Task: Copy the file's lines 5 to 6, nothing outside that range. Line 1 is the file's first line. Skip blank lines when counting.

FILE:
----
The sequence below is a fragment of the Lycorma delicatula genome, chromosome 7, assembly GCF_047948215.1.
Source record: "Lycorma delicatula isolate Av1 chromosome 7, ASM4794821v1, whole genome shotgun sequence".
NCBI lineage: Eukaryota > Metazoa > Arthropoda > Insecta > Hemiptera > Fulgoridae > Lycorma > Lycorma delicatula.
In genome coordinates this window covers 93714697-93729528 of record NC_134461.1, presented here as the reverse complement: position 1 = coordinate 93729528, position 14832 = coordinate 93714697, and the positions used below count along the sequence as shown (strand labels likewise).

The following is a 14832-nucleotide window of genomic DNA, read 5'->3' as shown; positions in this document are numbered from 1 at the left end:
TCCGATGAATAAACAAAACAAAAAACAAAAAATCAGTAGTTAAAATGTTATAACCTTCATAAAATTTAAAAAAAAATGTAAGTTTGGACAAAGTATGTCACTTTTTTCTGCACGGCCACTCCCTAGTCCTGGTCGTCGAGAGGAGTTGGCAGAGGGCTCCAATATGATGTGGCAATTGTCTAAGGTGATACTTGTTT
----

The following is a 14832-nucleotide window of genomic DNA, read 5'->3' as shown; positions in this document are numbered from 1 at the left end:
TCCGATGAATAAACAAAACAAAAAACAAAAAATCAGTAGTTAAAATGTTATAACCTTCATAAAATTTAAAAAAAAATGTAAGTTTGGACAAAGTATGTCACTTTTTTCTGCACGGCCACTCCCTAGTCCTGGTCGTCGAGAGGAGTTGGCAGAGGGCTCCAATATGATGTGGCAATTGTCTAAGGTGATACTTGTTT